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National insurance contributions (NIC) - What are national insurance contributions (NIC)?

Find out more about National insurance contributions (NIC).

What are national insurance contributions (NIC)?

National insurance helps to pay for some state benefits including retirement pensions. Your national insurance contributions (NIC) earn you the right to receive certain benefits.

Whether you are working for an employer or are self employed and working for yourself or for a partnership will affect the type of contribution you pay.

Employees

Employees pay Class 1 national insurance contributions of 12% on earnings above the £157 per week  primary threshold.  You pay an extra 2% on earnings above the upper earnings limit of £866pw. 

If your income falls below the primary threshold, you will not need to pay any contributions.  If your income is between £113 (the lower earnings limit) and £157 per week then you will get national insurance credits.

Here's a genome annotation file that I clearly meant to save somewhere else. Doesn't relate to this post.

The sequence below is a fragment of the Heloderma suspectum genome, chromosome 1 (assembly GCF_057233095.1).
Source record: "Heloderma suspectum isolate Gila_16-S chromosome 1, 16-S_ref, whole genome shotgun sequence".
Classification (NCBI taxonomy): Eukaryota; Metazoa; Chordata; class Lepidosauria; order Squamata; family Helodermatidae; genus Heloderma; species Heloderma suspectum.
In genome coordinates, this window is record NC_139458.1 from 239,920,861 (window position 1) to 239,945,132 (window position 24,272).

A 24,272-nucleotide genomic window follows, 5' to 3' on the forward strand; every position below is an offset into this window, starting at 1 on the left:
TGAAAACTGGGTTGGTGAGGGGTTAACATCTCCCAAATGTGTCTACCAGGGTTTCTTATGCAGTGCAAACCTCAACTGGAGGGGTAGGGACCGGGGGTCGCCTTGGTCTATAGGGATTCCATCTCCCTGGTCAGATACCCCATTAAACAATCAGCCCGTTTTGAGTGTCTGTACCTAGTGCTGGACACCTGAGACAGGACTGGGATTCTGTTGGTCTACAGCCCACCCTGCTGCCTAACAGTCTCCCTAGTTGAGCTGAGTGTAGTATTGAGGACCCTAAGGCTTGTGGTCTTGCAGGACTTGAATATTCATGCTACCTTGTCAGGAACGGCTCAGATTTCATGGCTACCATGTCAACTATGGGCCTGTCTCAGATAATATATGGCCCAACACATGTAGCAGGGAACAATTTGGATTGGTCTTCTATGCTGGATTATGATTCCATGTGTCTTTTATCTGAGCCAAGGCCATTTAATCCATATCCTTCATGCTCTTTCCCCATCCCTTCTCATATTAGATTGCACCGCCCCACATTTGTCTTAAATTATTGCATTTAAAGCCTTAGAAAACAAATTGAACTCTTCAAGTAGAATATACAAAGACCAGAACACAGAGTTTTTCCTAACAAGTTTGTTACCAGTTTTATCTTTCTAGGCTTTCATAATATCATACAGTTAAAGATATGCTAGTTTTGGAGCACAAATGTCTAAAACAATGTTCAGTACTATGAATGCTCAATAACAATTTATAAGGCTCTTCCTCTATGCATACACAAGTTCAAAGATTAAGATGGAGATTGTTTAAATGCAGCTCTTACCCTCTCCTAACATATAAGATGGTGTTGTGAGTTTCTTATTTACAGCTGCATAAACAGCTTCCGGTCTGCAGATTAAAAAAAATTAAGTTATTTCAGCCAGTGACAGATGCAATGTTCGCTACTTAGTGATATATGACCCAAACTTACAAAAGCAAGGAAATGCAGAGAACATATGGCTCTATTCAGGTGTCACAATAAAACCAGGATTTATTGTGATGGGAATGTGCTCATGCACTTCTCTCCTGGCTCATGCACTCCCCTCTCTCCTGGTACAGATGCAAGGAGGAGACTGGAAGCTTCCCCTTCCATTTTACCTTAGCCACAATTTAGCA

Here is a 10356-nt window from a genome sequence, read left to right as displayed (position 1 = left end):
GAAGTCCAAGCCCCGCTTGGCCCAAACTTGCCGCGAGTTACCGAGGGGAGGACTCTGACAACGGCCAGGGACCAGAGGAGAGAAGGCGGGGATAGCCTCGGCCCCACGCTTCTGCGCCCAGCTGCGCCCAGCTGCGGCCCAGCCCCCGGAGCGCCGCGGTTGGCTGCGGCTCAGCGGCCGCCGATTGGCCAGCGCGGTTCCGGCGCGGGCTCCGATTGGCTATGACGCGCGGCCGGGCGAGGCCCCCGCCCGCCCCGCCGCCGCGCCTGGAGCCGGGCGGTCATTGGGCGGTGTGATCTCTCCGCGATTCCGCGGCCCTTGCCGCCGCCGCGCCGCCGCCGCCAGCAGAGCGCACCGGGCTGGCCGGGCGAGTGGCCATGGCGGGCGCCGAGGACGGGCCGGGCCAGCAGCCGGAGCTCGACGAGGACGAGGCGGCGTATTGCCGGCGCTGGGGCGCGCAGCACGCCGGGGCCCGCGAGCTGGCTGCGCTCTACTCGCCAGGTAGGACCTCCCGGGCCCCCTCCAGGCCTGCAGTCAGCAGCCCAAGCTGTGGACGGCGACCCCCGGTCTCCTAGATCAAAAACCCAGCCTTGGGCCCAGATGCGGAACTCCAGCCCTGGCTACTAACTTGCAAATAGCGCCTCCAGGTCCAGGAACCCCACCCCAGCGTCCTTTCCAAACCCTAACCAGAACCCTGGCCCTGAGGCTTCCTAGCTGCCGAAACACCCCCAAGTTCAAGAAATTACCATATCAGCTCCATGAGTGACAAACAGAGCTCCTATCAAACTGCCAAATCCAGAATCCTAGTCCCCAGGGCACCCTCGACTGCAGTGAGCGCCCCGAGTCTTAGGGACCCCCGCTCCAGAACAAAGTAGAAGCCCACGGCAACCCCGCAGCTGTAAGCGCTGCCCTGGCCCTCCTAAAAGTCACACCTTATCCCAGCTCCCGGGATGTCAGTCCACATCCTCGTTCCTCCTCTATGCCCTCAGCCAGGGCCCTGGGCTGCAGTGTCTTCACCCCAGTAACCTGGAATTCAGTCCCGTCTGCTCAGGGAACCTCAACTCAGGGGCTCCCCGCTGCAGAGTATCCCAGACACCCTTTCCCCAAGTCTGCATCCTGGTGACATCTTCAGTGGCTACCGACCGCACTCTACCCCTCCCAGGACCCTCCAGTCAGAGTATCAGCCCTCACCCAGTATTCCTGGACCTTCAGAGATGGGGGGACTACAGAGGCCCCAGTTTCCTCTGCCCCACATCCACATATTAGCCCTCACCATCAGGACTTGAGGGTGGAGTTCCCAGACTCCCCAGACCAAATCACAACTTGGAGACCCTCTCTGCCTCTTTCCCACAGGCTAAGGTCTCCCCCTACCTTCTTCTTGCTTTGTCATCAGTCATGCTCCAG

Employers are also expected to pay Class 1 NICs (known as secondary contributions) at 13.8% on the earnings of each employee who earns more than the primary threshold. This contributes, among other things, towards the employee's entitlement to statutory payments.

Self employed

If you are self employed, you pay two types of NICs.

A weekly flat rate (Class 2) is payable. Most people now pay Class 2 contributions as part of their self-assessment tax bill.  Information for those who don't pay through self-assessment can be found on the HM Revenue and Customs website (link opens in a new window).
The second type of NICs (Class 4) are based on the level of your profits.
You can also pay voluntary NIC (Class 3).

If you are self employed and you think your profits will be less than a set limit - £6,025 - you will need to pay Class 2 NIC.  However, you will have the option to pay Class 2 voluntarily to protect your entitlement to the state pension and other benefits. 

 

Reviewed: August 2017

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